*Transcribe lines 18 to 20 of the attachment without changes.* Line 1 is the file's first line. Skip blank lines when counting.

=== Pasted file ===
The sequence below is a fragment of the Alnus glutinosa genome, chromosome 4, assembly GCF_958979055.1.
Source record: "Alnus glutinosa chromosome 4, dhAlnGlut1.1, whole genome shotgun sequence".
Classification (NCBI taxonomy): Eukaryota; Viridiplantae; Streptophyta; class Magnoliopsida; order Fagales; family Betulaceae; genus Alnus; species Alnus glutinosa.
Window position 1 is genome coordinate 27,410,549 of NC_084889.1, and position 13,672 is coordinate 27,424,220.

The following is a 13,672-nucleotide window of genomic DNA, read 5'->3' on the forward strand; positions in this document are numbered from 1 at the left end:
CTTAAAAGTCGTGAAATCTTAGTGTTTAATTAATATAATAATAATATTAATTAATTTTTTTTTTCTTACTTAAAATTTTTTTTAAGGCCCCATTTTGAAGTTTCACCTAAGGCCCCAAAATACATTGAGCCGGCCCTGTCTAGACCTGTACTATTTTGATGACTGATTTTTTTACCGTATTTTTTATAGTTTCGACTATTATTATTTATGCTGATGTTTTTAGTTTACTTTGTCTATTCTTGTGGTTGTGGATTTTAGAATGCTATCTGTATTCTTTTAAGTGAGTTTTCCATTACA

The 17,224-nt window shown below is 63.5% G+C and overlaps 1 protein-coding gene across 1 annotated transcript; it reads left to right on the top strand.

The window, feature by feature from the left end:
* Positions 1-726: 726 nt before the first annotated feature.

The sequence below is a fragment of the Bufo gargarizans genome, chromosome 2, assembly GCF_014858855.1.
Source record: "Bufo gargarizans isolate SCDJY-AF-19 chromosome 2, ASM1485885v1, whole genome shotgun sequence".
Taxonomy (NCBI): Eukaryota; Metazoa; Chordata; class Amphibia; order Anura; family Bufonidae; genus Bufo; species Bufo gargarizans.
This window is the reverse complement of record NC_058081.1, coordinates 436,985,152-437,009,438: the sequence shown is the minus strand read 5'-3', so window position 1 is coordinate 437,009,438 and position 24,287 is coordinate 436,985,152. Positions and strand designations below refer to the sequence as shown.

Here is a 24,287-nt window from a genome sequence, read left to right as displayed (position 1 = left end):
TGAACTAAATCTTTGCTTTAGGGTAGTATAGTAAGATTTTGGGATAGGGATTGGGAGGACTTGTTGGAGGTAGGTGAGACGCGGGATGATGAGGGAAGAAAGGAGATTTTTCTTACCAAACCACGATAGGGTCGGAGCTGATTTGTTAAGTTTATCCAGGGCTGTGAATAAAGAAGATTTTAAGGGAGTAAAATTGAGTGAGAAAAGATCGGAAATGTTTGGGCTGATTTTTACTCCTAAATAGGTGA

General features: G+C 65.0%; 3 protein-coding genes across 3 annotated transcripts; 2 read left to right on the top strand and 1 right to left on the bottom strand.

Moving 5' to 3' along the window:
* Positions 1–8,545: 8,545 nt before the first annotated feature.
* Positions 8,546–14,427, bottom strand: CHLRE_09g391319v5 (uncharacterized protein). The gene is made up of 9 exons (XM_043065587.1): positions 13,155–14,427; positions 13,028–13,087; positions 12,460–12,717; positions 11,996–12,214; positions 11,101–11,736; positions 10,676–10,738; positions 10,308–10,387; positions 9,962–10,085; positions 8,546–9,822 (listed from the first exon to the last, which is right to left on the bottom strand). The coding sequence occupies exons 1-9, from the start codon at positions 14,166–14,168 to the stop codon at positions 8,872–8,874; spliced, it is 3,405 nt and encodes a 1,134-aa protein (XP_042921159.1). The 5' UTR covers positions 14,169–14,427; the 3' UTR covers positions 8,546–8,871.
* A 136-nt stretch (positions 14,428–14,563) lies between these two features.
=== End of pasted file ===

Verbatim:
* Positions 1–8,545: 8,545 nt before the first annotated feature.
* Positions 8,546–14,427, bottom strand: CHLRE_09g391319v5 (uncharacterized protein). The gene is made up of 9 exons (XM_043065587.1): positions 13,155–14,427; positions 13,028–13,087; positions 12,460–12,717; positions 11,996–12,214; positions 11,101–11,736; positions 10,676–10,738; positions 10,308–10,387; positions 9,962–10,085; positions 8,546–9,822 (listed from the first exon to the last, which is right to left on the bottom strand). The coding sequence occupies exons 1-9, from the start codon at positions 14,166–14,168 to the stop codon at positions 8,872–8,874; spliced, it is 3,405 nt and encodes a 1,134-aa protein (XP_042921159.1). The 5' UTR covers positions 14,169–14,427; the 3' UTR covers positions 8,546–8,871.
* A 136-nt stretch (positions 14,428–14,563) lies between these two features.